Creating value-adding co-innovations in pineapple supply chains in Benin by aligning governance structure and chain choice
A.A.D.D (Djalal) Arinloyé
Supervisors:Prof. Dr. S.W.F. Omta, MST, WUR
Prof. Dr. M.A.J.S. van Boekel, PDQ, WUR
Dr. J.L.F. Hagelaar, MST, WUR
Dr. Anita Linnemann, PDQ, WUR
Dr. Ousmane Coulibaly, IITA-Benin
October 2008 – October 2012
INREF & NUFFIC
Benin is a West African country with an economy highly agricultural sector dependant (more than 70% of GDP). One of the strategies to reach the Millennium Development Goals of achieving food security and reduce poverty by 50 % by the year 2015 is to stimulate the development of new crops, like pineapple. Over the past decade pineapple production has been growing rapidly, based on a strong increase of local, urban and regional demand, and a relative success of a very few agricultural and trade entrepreneurs in serving niche markets. The stringent quality requirements make the export of pineapple to Europe low in quantity (only 2% of total production). Moreover, the fact that pineapple production follows a two-year cycle requires a high investment level, which is often beyond the financial capacity of the individual smallholder.
The PhD project aims to contribute to the central objectives of the CoQA-Project (www.coqa.nl) by linking governance structure (GS) and channel choice to the quality and economic performance of the pineapple supply chain (PSC) actors in Benin.
A case study approach has been used to investigate the GS and barriers for smallholders’ development in the PSC in Benin. The research findings indicate a limited institutional support to the PSC. The most dominant type of GS was the spot market. Recently, farmers, traders and exporters have developed outgrowing schemes to enhance the participation of small-scale producers in the PSC to fill this gap of limited institutional support and reduce transaction costs Using a multivariate probit model research also show that farmers involved in the outgrowing schemes GS are less likely to be in another type of GS; showing the specificity and exclusivity of this type of transaction arrangement in the PSC. Several factors affect the choice of a GS. These including the specificity of the investment, the transaction connectedness, the market stability, the availability of institutional support and market attributes, the trust and commitment, experience in pineapple farming, farm size, farmer’s bargaining power and dynamic capacities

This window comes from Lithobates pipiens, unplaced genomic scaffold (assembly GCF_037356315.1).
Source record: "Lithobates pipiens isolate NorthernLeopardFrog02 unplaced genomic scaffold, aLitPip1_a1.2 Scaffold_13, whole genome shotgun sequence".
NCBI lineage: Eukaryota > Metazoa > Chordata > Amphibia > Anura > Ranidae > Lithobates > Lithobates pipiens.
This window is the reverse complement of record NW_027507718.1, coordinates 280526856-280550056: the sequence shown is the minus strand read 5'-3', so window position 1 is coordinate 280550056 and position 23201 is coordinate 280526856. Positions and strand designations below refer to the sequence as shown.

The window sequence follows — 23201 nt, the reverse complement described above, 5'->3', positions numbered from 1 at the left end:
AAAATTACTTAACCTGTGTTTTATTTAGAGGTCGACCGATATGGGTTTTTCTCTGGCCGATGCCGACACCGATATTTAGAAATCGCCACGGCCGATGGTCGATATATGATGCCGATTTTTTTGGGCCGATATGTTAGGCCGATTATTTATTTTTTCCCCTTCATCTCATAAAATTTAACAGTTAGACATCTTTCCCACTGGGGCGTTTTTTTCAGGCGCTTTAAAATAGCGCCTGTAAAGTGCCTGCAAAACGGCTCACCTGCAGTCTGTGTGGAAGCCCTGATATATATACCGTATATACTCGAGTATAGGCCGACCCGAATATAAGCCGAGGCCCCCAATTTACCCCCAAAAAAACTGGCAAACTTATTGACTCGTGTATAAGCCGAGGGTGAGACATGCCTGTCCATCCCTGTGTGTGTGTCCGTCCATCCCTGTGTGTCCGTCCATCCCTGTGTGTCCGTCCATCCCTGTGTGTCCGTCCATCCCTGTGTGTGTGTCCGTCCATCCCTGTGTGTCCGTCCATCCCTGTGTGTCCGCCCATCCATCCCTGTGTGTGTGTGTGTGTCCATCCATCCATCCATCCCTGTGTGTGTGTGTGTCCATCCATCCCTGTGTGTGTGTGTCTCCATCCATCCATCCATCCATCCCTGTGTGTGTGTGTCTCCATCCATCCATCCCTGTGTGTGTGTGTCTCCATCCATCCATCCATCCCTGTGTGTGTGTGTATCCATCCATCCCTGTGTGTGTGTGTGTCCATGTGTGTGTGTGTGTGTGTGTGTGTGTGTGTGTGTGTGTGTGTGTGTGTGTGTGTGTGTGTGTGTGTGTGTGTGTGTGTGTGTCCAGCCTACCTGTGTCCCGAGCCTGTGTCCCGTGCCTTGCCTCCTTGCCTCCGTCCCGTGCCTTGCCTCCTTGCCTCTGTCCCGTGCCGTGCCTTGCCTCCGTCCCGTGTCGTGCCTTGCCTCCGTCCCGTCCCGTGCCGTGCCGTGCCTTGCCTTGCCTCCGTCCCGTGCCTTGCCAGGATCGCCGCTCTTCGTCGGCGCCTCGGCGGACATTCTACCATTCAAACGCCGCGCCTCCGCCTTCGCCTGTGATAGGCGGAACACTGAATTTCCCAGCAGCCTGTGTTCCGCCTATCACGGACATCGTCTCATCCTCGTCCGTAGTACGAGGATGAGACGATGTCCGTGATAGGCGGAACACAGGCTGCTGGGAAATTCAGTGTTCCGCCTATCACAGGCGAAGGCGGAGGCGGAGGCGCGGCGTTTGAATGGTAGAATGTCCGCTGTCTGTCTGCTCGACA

The future research will focus on (1) assessing the influence of transaction attributes and actors’ characteristics on governance structure and channel choice and (2) how these affect the quality and economic performance in pineapple supply chains in Benin. There is ongoing research on describing pineapple supply chain in Ghana to identify best practices for improvement of Beninese pineapple quality and economic performance. We will also Develop co-innovation strategies to improve the present PSC in Benin using best practices as deduced from Ghana.
References1- Arinloye et al. Governance structure and barriers for smallholders’ development in agri-food chains: Evidence from the pineapple supply chain in Benin. Submitted
2- Arinloye et al. Multiple governance choices in the pineapple supply chain in Benin: An application of the transaction cost theory. Submitted